I‘ve been listening to a lot of Counting Crows this week, so have this phenomenal cover of Friend of the Devil in lieu of a blog post:
The highlight of my day was trying to find a Lauryn Hill album in my music collection and then after several minutes of angrily insisting to myself that I owned it and I wanted to listen to it and god damn it did I lose files when I switched over to this computer??? I realized that the reason that I couldn’t find the album is that Lauryn Hill and Erykah Badu are two whole-ass different people and somehow my brain thought “search for Lauryn Hill” and my fingers searched for Erykah Badu.
At any rate, Lauryn’s Unplugged album remains a Goddamned masterpiece. Erykah Badu’s is not a masterpiece, because Erykah Badu is a different person and she never recorded an Unplugged album.
I don’t think that my wife actually realized what she was doing last night when she told me Shock-G had passed away. We still don’t know why; the most recent news I’ve heard was just that he was found in a hotel room. He was 57.
Here is the thing to realize about Shock: he is the guy on the left in that picture, with the zebra-striped hat. Here is the other thing to realize about Shock: he is also the guy on the right, in the big hat, sunglasses, and prosthetic nose. We call that guy Humpty Hump.
Humpty Hump and Shock-G are the same guy.
I have told this story somewhere before, I’m sure: I was, and remain, a huge fan of Digital Underground, as well as a huge fan of Tupac Shakur, who got his start with them. Everything you’re going to read about Shock is going to talk about Digital Underground’s debut album, Sex Packets, and the breakaway hit from that album, which was The Humpty Dance. For my money, their second album, entitled Sons of the P, is not only the group’s magnum opus but perhaps the single most underrated album in the history of hiphop. That album is burned into my bones. I will still remember lyrics from it when I have forgotten my own name.
I did not realize that Shock-G and Humpty Hump were the same guy until a few years ago.
Y’all need to realize that all of this was before the internet. I didn’t watch a lot of MTV, so my main exposure to DU was through their music. And not only do Shock and Hump’s voices sound distinctly different, but they layer their voices over each other and duet each other all the time on their albums. I’m listening to a song right now called Arguin’ on the Funk that is literally just a track of Shock and Humpty yelling at each other. Shock regularly used body doubles, both on stage and (obviously) in pictures so that he and Humpty could appear in the same place at the same time. They’d both be on stage at the same time, Shock doing all the rapping and the guy playing Humpty just lip-synching. Or sometimes he’d just put on the nose and glasses mid-song and switch parts. (And sometimes he’d have Tupac on stage doing the Shock-G parts, too.)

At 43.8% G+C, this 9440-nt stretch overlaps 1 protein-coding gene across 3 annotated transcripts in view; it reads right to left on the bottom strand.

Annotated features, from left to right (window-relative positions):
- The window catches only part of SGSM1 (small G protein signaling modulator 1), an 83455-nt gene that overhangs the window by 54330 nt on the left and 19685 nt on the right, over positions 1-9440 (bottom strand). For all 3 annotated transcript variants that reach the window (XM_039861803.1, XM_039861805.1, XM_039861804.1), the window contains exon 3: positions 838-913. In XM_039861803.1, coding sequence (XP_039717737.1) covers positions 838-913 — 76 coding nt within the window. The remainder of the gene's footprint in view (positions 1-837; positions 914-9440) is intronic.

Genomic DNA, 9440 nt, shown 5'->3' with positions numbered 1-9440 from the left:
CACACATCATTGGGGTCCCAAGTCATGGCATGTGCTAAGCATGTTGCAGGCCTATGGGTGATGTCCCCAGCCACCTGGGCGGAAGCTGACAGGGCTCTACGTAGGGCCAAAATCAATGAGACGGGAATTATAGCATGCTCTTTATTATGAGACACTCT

And then I randomly saw this interview, recorded in 2002 (although I didn’t see it until much later,) where he’s telling stories about Tupac, and … well, the whole interview is worth watching, but forward to about 1:25, where his voice shifts down into Humpty’s register for just a few seconds:
And … mind. Blown.
I had no goddamn idea. None. And yeah, I feel like a dumbass, but I maintain that if you knew these guys in a pre-Internet, pre-YouTube era, there was no fucking reason to see through the game. Like, they’re literally climbing all over each other on the videos. They’re both there. And, sure, they look alike, but the one dude is wearing the big glasses and the fake nose, so you’re basically just going by the jawline.
(This is why Superman being Clark Kent is not remotely as inconceivable as people believe, by the way. I never realized that Shock-G and Humpty Hump were the same guy because I had no reason to even imagine that to be the case. Superman and Clark are the same thing.)
It sounds like a gimmick, I know. But the guy was brilliant, and Digital Underground’s music was next-level. Like a lot of these pieces, I don’t know how to end this. We’re damn near exactly five years out from losing Prince, and I think that’s the last time a musician’s passing hit me this hard. I wasn’t ready for the world to not have Shock-G in it any longer, and 57 was way too fucking young for him to leave.
I’ve got nothing in particular to talk about tonight, and this song’s been running through my head all day, so take a few minutes and chill.
I bought this today:
And then, because I had bought that, I bought this:
And now I don’t know who I am any more. I shall diminish, and go into the West.
I will not be taking questions at this time.